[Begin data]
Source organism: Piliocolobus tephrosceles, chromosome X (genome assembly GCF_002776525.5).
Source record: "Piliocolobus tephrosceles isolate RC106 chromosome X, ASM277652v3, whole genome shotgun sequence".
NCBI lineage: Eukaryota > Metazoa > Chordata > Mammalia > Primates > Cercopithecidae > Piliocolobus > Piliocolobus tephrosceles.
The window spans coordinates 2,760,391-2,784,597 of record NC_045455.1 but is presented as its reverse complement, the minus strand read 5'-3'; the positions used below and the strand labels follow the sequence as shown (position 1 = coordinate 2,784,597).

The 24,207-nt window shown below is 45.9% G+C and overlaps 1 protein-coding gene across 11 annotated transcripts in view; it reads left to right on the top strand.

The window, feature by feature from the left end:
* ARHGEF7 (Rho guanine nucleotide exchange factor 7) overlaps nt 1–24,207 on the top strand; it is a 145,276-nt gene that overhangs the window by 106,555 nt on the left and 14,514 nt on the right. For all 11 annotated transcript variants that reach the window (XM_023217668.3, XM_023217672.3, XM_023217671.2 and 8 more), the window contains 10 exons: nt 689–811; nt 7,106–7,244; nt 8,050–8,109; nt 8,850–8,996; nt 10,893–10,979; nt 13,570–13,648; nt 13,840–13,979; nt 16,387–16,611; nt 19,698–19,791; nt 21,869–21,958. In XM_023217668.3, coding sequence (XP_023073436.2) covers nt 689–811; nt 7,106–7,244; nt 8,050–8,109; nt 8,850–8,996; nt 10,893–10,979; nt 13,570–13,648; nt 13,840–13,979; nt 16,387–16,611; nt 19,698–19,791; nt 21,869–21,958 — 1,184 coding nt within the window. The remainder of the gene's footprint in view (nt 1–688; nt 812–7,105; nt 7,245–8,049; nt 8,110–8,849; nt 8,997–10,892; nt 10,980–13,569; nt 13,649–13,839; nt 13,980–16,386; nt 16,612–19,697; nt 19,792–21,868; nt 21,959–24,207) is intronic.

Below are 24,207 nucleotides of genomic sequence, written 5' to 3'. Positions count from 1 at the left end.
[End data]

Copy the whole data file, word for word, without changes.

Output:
Source organism: Piliocolobus tephrosceles, chromosome X (genome assembly GCF_002776525.5).
Source record: "Piliocolobus tephrosceles isolate RC106 chromosome X, ASM277652v3, whole genome shotgun sequence".
NCBI lineage: Eukaryota > Metazoa > Chordata > Mammalia > Primates > Cercopithecidae > Piliocolobus > Piliocolobus tephrosceles.
The window spans coordinates 2,760,391-2,784,597 of record NC_045455.1 but is presented as its reverse complement, the minus strand read 5'-3'; the positions used below and the strand labels follow the sequence as shown (position 1 = coordinate 2,784,597).

The 24,207-nt window shown below is 45.9% G+C and overlaps 1 protein-coding gene across 11 annotated transcripts in view; it reads left to right on the top strand.

The window, feature by feature from the left end:
* ARHGEF7 (Rho guanine nucleotide exchange factor 7) overlaps nt 1–24,207 on the top strand; it is a 145,276-nt gene that overhangs the window by 106,555 nt on the left and 14,514 nt on the right. For all 11 annotated transcript variants that reach the window (XM_023217668.3, XM_023217672.3, XM_023217671.2 and 8 more), the window contains 10 exons: nt 689–811; nt 7,106–7,244; nt 8,050–8,109; nt 8,850–8,996; nt 10,893–10,979; nt 13,570–13,648; nt 13,840–13,979; nt 16,387–16,611; nt 19,698–19,791; nt 21,869–21,958. In XM_023217668.3, coding sequence (XP_023073436.2) covers nt 689–811; nt 7,106–7,244; nt 8,050–8,109; nt 8,850–8,996; nt 10,893–10,979; nt 13,570–13,648; nt 13,840–13,979; nt 16,387–16,611; nt 19,698–19,791; nt 21,869–21,958 — 1,184 coding nt within the window. The remainder of the gene's footprint in view (nt 1–688; nt 812–7,105; nt 7,245–8,049; nt 8,110–8,849; nt 8,997–10,892; nt 10,980–13,569; nt 13,649–13,839; nt 13,980–16,386; nt 16,612–19,697; nt 19,792–21,868; nt 21,959–24,207) is intronic.

Below are 24,207 nucleotides of genomic sequence, written 5' to 3'. Positions count from 1 at the left end.